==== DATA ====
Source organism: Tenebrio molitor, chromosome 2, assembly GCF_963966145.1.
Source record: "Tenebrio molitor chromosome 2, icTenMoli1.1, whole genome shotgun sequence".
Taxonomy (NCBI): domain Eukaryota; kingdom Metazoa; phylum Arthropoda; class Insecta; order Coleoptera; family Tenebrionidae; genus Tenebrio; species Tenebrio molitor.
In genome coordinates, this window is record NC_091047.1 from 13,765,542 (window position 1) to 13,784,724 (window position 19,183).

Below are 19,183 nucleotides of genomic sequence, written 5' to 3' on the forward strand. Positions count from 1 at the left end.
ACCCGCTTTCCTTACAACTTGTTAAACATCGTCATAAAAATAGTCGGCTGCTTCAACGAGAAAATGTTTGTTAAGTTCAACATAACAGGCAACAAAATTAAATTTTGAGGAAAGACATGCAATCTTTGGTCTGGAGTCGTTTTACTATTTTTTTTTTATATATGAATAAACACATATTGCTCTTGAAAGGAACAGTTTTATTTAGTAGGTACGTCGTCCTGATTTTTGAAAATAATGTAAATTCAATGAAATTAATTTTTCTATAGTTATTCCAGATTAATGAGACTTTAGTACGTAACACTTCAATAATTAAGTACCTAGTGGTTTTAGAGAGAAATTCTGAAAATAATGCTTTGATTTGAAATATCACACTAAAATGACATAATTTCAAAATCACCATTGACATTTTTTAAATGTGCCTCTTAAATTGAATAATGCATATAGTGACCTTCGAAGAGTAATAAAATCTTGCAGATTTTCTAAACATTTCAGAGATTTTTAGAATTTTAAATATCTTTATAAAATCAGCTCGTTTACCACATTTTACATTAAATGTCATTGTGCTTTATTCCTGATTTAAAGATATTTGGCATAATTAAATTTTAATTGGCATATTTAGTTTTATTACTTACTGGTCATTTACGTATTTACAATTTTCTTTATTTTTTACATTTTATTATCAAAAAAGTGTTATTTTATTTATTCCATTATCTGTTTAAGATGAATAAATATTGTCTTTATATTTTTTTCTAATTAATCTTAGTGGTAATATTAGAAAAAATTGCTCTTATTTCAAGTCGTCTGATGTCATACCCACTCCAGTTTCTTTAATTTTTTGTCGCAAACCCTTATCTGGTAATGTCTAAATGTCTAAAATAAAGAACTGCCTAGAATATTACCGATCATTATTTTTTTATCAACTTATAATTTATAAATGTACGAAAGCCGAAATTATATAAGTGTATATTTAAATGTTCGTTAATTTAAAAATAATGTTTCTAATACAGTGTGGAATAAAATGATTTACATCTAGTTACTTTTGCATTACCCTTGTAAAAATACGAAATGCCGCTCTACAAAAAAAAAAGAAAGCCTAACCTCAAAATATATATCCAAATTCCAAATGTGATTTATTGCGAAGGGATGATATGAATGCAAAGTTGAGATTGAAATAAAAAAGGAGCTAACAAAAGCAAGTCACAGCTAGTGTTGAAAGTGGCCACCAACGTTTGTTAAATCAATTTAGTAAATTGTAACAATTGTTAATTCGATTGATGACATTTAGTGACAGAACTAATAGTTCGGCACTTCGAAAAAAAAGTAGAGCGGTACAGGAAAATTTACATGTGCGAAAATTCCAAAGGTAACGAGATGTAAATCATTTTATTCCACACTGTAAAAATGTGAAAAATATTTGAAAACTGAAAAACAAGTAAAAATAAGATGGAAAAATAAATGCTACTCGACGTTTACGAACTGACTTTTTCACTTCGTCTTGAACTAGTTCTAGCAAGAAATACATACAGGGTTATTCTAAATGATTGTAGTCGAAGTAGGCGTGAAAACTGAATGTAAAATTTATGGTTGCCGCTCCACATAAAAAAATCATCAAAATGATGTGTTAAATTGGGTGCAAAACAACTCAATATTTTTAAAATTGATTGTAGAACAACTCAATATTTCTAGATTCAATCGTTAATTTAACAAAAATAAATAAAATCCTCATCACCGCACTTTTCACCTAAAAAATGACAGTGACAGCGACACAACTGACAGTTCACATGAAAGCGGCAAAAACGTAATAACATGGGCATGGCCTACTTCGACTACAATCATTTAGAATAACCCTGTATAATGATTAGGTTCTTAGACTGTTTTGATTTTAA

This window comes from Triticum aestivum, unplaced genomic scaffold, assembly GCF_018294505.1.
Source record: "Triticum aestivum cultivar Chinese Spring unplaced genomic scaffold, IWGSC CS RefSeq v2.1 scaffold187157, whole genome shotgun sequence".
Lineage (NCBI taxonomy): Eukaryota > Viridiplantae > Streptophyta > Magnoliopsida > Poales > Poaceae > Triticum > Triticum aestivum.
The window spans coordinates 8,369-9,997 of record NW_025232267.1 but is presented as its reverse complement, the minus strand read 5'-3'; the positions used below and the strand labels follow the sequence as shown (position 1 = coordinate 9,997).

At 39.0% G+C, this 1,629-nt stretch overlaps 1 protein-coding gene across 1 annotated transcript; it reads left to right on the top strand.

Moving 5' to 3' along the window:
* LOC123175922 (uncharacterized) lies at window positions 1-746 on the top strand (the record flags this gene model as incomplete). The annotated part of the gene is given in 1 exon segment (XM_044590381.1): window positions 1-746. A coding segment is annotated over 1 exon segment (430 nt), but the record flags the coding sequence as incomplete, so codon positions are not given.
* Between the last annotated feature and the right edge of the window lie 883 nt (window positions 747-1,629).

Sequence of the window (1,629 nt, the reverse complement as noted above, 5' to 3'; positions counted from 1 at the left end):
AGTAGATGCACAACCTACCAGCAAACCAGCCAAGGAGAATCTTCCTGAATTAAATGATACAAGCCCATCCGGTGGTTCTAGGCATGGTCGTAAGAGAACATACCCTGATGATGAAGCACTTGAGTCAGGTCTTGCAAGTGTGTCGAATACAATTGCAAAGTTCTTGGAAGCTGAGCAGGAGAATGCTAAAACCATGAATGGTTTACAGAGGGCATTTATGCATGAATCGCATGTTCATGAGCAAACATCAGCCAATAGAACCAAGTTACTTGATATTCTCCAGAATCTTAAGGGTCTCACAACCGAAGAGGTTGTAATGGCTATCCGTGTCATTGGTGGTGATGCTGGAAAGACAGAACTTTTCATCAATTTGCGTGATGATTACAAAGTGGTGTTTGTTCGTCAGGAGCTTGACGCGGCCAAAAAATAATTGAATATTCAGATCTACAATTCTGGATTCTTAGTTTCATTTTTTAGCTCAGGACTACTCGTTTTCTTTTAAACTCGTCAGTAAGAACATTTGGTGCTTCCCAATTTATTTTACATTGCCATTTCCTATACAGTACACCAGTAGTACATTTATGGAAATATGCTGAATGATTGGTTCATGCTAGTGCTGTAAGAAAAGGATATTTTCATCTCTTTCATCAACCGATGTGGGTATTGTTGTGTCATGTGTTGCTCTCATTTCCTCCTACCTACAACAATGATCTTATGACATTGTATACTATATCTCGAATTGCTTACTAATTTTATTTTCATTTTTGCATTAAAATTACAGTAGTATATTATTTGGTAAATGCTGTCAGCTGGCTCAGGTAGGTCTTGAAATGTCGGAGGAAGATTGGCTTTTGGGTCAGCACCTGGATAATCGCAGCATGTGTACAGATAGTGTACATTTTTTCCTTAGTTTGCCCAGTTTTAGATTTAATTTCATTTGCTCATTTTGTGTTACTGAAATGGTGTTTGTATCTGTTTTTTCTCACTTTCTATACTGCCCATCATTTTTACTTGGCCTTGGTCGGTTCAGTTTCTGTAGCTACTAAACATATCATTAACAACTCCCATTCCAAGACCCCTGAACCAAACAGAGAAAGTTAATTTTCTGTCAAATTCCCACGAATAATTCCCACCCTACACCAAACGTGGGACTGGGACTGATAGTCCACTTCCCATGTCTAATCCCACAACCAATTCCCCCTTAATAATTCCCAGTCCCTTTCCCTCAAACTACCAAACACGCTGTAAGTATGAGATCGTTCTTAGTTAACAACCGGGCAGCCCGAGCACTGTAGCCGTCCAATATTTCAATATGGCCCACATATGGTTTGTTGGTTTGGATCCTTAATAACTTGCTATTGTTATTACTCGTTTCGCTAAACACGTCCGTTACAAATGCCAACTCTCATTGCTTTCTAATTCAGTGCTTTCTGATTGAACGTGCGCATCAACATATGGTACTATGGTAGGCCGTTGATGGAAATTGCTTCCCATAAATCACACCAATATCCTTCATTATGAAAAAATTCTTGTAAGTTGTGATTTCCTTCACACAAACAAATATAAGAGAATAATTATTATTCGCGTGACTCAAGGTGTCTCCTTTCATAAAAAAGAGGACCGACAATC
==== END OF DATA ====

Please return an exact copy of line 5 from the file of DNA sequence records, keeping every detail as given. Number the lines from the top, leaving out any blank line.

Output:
Below are 19,183 nucleotides of genomic sequence, written 5' to 3' on the forward strand. Positions count from 1 at the left end.